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THE U.S. DEPARTMENT OF HEALTH AND HUMAN SERVICES LOST 18% OF ITS FUNDING.
What does this mean for us, health wise, going forward? What is the administration looking to specifically cut?
Although the Department of Health and Human services is allegedly one of the largest and most sprawling departments within the government, the administration hopes to cut the department's budget by approximately $15.1 billion. The cuts exclude funding for the insurance provided by Medicare and Medicaid, two immense programs for older and lower-income Americans. These programs were developed by Americans known as "mandatory programs in federal budget parlance" because of a number of people finally being able to receive insurance and benefits.
ON THE POSITIVE SIDE, THIS PROPOSED BUDGET WOULD AIM TO INCREASE SPENDING ON SUBSTANCE-ABUSE SERVICES BY AROUND $500 MILLION, HOPING TO HELP PREVENT AND TREAT OPIOID ADDICTION.
It would also create an emergency fund to help respond to disease outbreaks in the country. But according to the New York Times, the budget, "does not specify how much money the fund would receive or whether the money would be diverted from other parts of the U.S. Centers for Disease Control and Prevention."Amy Goldstein, The Washington Post's national health-care policy writer, also added that this budget would abolish the Fogarty International Center. This major program is a $69.1 million program dedicated to building partnerships between health research institutions in the United States and other countries. These partnerships combine intelligence of many doctors and specialists to help the ill.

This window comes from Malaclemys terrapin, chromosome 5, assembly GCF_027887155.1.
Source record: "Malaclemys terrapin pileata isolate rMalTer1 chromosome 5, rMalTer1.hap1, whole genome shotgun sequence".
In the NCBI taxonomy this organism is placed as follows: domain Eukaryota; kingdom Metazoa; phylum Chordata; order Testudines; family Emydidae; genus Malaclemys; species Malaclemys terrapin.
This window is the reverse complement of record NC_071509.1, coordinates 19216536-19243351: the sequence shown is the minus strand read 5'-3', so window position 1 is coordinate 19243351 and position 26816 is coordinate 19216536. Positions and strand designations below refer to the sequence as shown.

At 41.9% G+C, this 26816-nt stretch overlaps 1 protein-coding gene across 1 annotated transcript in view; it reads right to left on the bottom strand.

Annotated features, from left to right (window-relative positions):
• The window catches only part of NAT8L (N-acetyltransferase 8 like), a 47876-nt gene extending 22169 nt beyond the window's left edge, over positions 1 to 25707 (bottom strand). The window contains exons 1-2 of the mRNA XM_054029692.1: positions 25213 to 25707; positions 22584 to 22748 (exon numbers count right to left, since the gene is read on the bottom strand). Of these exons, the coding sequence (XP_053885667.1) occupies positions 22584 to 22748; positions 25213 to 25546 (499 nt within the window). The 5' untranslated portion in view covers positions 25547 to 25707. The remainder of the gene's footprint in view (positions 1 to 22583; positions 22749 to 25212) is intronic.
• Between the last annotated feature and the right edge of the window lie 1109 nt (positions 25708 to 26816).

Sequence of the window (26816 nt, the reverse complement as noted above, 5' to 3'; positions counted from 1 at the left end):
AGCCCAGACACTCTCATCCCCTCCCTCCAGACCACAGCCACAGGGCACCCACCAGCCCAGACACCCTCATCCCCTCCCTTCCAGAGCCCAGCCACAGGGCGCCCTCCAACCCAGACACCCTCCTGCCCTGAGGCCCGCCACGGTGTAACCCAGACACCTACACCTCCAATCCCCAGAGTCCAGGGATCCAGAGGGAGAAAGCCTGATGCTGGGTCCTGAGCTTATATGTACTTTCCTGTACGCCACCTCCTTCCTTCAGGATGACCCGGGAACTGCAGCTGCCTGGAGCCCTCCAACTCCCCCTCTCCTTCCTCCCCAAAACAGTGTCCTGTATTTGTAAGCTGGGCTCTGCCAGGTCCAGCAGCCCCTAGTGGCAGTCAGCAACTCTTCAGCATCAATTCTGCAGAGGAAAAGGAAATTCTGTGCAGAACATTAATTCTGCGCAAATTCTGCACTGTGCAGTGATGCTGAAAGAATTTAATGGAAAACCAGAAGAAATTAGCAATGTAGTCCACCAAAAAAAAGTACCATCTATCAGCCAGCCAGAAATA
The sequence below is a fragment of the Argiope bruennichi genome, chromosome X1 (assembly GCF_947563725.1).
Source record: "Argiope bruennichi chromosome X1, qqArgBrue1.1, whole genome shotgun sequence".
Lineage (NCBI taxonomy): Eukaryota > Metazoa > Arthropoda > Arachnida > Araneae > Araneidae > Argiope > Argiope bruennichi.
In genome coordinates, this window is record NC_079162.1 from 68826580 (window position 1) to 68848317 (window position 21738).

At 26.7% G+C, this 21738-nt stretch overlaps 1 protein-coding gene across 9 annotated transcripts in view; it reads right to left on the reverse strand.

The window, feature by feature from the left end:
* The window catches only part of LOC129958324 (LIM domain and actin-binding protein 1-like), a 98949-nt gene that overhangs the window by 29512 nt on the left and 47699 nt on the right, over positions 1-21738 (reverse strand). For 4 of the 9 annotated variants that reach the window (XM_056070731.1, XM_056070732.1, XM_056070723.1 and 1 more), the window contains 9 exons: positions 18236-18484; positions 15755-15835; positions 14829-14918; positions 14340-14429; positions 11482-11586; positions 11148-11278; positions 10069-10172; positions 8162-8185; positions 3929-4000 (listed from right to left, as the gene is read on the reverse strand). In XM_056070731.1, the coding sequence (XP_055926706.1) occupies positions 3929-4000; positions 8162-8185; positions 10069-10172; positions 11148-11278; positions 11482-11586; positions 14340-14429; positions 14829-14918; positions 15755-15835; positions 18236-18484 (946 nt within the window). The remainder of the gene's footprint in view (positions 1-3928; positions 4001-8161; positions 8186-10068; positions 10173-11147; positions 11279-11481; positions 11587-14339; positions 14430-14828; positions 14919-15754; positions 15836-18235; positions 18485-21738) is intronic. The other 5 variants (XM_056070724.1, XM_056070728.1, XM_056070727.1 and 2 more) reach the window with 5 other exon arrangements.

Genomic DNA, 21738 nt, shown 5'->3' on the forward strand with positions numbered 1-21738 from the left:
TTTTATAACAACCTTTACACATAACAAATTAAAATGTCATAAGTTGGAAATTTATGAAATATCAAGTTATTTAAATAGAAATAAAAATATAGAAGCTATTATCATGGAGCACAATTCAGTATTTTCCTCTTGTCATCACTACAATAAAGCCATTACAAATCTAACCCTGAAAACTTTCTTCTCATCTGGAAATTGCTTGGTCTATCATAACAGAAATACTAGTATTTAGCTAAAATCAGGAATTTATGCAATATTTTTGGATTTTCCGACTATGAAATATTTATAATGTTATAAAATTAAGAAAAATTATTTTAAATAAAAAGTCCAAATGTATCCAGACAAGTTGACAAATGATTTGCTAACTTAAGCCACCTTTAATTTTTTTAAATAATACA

THIS BUDGET HAS STRUCK THE MEDICAL AND SCIENCE COMMUNITY WITH A CALL FOR MASSIVE CUTS IN SPENDING ON SCIENTIFIC AND MEDICAL RESEARCH.
- The National Cancer Institute would receive a $1 billion cut compared to its 2017 budget.
- The National Heart, Lung and Blood Institute would see a $575 million cut.
- The National Institute of Allergy and Infectious Diseases would see a reduction of $838 million.
- The overall National Institutes of Health budget cut from $31.8 billion down to $26 billion.
Steven Houser, president of the American Heart Association, called Trump's budget "devastating" and "unconscionable."
Mary Woolley, president of the advocacy group, Research America noted that these cuts are aimed to increase spending to the military. "We all want a nation worth defending after all. A healthy and a prosperous nation. The president's budget would not get us there."
HOW DO YOU THINK TRUMP'S HEALTHCARE BUDGET CUTS MAY IMPACT THE CHRONIC ILLNESS COMMUNITY?